Usually the person who creates a crafts work is the owner of the copyright. So, if you create a new jewelry item, you own the copyright. There is one exception: the “work made for hire” rule. Under this rule, the person who pays for a work to be created is the owner of copyright in two situations.
- The worker is an employee. Every copyrightable work created by an employee within the scope of his or her employment is automatically a work made for hire. The term “scope of employment” does not refer to whether the work was created during business hours or at home; it refers to whether the work is within the “scope” or range of activities expected from the employee. As one court stated, the question is whether it is the kind of work the employee was employed to perform. If a work is created by an employee within the scope of employment, there are no other requirements and no need for a written agreement—it is a work for hire. It is for this reason that, when sorting out ownership issues, courts first look at whether an employer-employee relationship exists as opposed to an independent contractor relationship.
- The worker is an independent contractor. For an independent contractor’s work to qualify as a work made for hire, three requirements must be met: (a) the work must be specially ordered or commissioned; (b) the work must fall within a group of specially enumerated categories (outlined below), and (c) a written agreement must be signed by both parties indicating it is a work made for hire (we provide a sample Work Made for Hire Agreement). It’s quite unusual for a crafts work created by an independent contractor to qualify as a work made for hire. That doesn’t mean the person paying for the work can’t acquire copyright ownership—there’s always an assignment.
IC (Not Employee) Work Made for Hire Categories
The work of an independent contractor (IC) will be a work made for hire only if it falls within one of several enumerated categories. Most work-made-for-hire categories are inapplicable to artists and listed below are those categories that may have some relation to crafts works:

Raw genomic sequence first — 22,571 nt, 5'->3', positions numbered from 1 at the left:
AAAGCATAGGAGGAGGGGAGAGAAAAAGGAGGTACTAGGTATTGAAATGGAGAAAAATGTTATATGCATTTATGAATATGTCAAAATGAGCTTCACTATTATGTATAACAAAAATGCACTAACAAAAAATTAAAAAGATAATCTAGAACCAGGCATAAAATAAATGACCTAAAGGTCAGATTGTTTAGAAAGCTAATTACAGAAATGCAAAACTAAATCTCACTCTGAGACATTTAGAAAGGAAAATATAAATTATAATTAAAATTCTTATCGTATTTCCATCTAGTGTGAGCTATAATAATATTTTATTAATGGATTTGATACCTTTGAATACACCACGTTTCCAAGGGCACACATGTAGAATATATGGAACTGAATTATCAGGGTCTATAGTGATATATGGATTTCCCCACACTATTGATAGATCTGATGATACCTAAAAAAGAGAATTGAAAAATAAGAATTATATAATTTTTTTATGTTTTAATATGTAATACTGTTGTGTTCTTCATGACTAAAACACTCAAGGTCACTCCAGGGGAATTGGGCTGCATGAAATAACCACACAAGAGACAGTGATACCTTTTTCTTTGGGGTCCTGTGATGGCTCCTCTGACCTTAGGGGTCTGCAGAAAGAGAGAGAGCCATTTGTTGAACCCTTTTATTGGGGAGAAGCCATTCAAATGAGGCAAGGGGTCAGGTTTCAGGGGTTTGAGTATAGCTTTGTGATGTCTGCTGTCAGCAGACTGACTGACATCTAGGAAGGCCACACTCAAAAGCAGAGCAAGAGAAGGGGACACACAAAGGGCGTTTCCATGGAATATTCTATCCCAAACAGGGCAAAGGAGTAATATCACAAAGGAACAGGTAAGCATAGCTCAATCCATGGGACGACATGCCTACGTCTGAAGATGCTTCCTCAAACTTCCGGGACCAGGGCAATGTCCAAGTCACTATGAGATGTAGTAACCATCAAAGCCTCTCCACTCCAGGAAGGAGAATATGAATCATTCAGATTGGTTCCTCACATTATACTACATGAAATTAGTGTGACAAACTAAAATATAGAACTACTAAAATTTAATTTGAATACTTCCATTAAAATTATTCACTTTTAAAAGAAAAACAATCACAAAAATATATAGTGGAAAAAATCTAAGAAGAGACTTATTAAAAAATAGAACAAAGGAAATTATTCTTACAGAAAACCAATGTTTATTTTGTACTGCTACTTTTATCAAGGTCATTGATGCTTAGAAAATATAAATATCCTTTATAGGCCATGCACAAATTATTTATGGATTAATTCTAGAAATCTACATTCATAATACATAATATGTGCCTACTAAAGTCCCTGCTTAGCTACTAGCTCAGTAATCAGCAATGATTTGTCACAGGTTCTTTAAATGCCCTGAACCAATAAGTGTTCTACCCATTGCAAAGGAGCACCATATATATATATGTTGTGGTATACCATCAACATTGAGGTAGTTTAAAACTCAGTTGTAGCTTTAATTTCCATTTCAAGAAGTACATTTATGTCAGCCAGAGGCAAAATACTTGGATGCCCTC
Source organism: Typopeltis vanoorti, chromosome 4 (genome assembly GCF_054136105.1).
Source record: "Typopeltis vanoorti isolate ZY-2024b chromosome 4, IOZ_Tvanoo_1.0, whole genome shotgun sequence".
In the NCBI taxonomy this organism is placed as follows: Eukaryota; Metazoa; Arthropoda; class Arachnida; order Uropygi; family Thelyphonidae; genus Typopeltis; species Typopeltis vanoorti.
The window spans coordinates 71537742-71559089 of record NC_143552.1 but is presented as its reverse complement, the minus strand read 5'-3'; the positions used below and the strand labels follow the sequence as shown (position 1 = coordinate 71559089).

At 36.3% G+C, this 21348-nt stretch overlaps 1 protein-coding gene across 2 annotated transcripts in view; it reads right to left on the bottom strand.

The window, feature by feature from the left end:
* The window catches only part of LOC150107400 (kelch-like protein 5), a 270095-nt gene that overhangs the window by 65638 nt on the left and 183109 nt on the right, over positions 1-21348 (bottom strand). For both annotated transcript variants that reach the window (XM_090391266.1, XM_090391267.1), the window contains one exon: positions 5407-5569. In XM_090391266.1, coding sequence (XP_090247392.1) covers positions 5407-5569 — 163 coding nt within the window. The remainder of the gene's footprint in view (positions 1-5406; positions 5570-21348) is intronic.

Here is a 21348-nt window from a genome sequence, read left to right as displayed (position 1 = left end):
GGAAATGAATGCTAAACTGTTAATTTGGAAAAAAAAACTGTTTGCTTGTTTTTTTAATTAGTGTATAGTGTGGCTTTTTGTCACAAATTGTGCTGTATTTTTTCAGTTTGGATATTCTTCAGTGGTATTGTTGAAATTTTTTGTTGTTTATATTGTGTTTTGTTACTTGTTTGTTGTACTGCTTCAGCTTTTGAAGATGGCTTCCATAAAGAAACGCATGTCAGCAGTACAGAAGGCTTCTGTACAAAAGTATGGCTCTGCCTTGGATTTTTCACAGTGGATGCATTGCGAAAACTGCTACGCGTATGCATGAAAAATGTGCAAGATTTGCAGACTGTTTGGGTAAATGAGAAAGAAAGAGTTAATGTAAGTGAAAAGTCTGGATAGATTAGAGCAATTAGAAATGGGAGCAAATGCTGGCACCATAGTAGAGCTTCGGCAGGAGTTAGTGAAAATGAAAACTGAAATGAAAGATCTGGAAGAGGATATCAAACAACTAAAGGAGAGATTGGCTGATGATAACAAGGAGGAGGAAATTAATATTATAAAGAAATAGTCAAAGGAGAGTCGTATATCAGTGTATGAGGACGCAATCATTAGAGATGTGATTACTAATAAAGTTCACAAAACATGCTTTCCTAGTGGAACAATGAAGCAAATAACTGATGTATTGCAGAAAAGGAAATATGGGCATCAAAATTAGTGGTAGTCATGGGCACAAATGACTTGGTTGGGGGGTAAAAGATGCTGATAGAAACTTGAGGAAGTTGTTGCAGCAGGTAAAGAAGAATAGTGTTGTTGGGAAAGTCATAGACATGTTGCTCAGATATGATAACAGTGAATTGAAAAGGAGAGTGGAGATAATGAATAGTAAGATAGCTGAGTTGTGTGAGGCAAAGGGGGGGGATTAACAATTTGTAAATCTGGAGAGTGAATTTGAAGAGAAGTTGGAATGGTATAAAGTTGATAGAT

- a contribution to a collective work—for example, creating a pewter chess set for a book featuring many chess sets
- a part of a motion picture or other audiovisual work—for example, creating a tapestry for the set of a television show
- a supplementary work—a work prepared for publication as a supplement to a work by another artist for the purpose of introducing, concluding, illustrating, explaining, revising, commenting upon or assisting in the use of the other work—for example, a publisher is producing a book featuring famous quilts and asks you to diagram a pattern for one of them, and
- an instructional text used in teaching—for example, a book demonstrating how to create crochet works, provided that it is designed for use in day-to-day teaching activity. If it is not intended as part of a regular teaching program, it will not qualify.
Any work created by an independent contractor that does not fall within one of the above categories cannot be a work made for hire. (As you can see, most crafts work will not qualify.) This is so even if the parties have signed a written agreement stating that the work is a work made for hire. For example, a fiber artist is commissioned to create a work for a school auditorium. The artist signs an agreement entitled “Work Made For Hire.” Even though an agreement was signed, the artist (not the school) owns the copyright in the fiber work because these textile and fiber works are not included among the enumerated categories of works by independent contractors that can be works made for hire.